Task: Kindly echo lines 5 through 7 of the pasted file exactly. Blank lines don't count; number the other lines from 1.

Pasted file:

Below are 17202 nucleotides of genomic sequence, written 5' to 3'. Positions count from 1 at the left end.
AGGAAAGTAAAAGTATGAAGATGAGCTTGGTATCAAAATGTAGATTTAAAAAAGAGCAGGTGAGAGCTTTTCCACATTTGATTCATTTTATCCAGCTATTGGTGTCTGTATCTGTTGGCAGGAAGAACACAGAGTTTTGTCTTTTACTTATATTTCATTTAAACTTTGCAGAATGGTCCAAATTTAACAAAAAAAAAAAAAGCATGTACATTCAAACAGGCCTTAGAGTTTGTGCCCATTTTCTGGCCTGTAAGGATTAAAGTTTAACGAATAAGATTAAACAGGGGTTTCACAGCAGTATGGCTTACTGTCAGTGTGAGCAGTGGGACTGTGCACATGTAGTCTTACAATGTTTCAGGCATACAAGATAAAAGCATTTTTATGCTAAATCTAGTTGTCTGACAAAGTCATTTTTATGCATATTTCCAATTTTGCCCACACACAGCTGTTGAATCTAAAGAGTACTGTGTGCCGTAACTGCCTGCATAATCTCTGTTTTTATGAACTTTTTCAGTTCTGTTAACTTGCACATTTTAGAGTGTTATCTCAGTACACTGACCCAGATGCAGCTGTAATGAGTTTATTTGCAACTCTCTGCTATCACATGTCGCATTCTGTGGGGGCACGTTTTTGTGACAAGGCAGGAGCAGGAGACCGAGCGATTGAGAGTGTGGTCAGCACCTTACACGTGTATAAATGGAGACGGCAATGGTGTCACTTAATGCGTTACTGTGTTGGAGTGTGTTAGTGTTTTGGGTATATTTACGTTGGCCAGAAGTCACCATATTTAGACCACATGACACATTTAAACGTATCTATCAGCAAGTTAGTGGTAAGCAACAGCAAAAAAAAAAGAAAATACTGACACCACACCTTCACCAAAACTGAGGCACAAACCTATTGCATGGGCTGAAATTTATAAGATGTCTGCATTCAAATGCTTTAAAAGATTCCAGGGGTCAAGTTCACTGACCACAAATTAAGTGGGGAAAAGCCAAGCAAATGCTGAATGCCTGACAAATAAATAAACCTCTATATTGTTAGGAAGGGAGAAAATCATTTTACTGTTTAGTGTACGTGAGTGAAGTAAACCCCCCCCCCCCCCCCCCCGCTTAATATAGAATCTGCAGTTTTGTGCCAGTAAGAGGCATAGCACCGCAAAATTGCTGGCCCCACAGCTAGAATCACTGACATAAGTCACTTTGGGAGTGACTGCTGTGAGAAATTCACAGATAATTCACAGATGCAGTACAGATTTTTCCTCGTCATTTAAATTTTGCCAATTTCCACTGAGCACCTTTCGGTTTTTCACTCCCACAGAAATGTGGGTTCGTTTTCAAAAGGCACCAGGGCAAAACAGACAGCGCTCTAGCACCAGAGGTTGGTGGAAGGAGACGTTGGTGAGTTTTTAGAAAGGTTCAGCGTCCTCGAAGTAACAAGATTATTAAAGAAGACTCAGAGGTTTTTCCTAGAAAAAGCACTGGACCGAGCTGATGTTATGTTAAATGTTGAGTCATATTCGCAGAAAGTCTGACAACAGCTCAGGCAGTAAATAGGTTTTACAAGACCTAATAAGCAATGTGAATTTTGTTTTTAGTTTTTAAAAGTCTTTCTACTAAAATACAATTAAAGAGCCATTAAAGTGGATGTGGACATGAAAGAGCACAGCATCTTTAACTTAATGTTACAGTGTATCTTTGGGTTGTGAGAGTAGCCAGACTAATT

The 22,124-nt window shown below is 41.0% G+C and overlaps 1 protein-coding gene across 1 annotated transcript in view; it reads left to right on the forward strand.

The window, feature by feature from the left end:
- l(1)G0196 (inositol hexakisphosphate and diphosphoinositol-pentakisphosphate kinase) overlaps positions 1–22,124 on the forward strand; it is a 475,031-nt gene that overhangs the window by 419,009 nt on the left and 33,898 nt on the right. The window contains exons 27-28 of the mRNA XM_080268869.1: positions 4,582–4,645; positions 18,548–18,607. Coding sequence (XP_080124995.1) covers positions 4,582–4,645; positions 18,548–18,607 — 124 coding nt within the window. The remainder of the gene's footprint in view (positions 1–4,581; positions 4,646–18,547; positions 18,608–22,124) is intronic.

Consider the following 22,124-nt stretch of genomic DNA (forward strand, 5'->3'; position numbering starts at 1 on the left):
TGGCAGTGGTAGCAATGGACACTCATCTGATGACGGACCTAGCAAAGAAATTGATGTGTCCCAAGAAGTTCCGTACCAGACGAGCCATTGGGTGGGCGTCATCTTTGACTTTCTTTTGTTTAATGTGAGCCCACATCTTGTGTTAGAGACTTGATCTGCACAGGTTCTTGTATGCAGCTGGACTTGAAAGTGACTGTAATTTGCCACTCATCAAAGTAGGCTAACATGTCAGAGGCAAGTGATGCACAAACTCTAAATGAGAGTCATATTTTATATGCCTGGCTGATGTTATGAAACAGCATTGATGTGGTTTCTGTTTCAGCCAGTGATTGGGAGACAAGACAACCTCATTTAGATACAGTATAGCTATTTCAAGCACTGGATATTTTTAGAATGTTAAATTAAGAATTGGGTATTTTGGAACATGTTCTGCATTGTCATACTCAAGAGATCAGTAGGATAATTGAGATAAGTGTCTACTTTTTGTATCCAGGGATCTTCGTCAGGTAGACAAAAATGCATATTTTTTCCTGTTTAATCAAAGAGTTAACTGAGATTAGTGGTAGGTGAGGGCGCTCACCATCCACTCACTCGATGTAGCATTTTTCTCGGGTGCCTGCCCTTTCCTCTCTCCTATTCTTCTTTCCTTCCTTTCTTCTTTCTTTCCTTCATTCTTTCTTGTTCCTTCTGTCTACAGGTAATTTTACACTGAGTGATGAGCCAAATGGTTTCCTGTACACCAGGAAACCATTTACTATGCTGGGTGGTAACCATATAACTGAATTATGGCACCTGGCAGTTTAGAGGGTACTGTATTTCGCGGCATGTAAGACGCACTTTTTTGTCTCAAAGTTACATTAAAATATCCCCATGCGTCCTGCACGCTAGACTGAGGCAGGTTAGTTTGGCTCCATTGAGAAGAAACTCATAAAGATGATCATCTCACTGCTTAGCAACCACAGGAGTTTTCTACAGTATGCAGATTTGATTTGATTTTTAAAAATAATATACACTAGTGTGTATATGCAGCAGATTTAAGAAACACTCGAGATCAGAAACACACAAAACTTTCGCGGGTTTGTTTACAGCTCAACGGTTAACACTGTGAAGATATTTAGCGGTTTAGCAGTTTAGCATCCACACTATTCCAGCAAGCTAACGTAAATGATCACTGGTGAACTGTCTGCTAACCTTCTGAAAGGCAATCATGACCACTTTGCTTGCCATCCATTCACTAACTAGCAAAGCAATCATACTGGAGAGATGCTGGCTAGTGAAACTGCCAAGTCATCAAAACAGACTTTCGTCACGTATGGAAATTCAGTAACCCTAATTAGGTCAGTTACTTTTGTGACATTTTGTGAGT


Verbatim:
- l(1)G0196 (inositol hexakisphosphate and diphosphoinositol-pentakisphosphate kinase) overlaps positions 1–22,124 on the forward strand; it is a 475,031-nt gene that overhangs the window by 419,009 nt on the left and 33,898 nt on the right. The window contains exons 27-28 of the mRNA XM_080268869.1: positions 4,582–4,645; positions 18,548–18,607. Coding sequence (XP_080124995.1) covers positions 4,582–4,645; positions 18,548–18,607 — 124 coding nt within the window. The remainder of the gene's footprint in view (positions 1–4,581; positions 4,646–18,547; positions 18,608–22,124) is intronic.

Consider the following 22,124-nt stretch of genomic DNA (forward strand, 5'->3'; position numbering starts at 1 on the left):
TGGCAGTGGTAGCAATGGACACTCATCTGATGACGGACCTAGCAAAGAAATTGATGTGTCCCAAGAAGTTCCGTACCAGACGAGCCATTGGGTGGGCGTCATCTTTGACTTTCTTTTGTTTAATGTGAGCCCACATCTTGTGTTAGAGACTTGATCTGCACAGGTTCTTGTATGCAGCTGGACTTGAAAGTGACTGTAATTTGCCACTCATCAAAGTAGGCTAACATGTCAGAGGCAAGTGATGCACAAACTCTAAATGAGAGTCATATTTTATATGCCTGGCTGATGTTATGAAACAGCATTGATGTGGTTTCTGTTTCAGCCAGTGATTGGGAGACAAGACAACCTCATTTAGATACAGTATAGCTATTTCAAGCACTGGATATTTTTAGAATGTTAAATTAAGAATTGGGTATTTTGGAACATGTTCTGCATTGTCATACTCAAGAGATCAGTAGGATAATTGAGATAAGTGTCTACTTTTTGTATCCAGGGATCTTCGTCAGGTAGACAAAAATGCATATTTTTTCCTGTTTAATCAAAGAGTTAACTGAGATTAGTGGTAGGTGAGGGCGCTCACCATCCACTCACTCGATGTAGCATTTTTCTCGGGTGCCTGCCCTTTCCTCTCTCCTATTCTTCTTTCCTTCCTTTCTTCTTTCTTTCCTTCATTCTTTCTTGTTCCTTCTGTCTACAGGTAATTTTACACTGAGTGATGAGCCAAATGGTTTCCTGTACACCAGGAAACCATTTACTATGCTGGGTGGTAACCATATAACTGAATTATGGCACCTGGCAGTTTAGAGGGTACTGTATTTCGCGGCATGTAAGACGCACTTTTTTGTCTCAAAGTTACATTAAAATATCCCCATGCGTCCTGCACGCTAGACTGAGGCAGGTTAGTTTGGCTCCATTGAGAAGAAACTCATAAAGATGATCATCTCACTGCTTAGCAACCACAGGAGTTTTCTACAGTATGCAGATTTGATTTGATTTTTAAAAATAATATACACTAGTGTGTATATGCAGCAGATTTAAGAAACACTCGAGATCAGAAACACACAAAACTTTCGCGGGTTTGTTTACAGCTCAACGGTTAACACTGTGAAGATATTTAGCGGTTTAGCAGTTTAGCATCCACACTATTCCAGCAAGCTAACGTAAATGATCACTGGTGAACTGTCTGCTAACCTTCTGAAAGGCAATCATGACCACTTTGCTTGCCATCCATTCACTAACTAGCAAAGCAATCATACTGGAGAGATGCTGGCTAGTGAAACTGCCAAGTCATCAAAACAGACTTTCGTCACGTATGGAAATTCAGTAACCCTAATTAGGTCAGTTACTTTTGTGACATTTTGTGAGT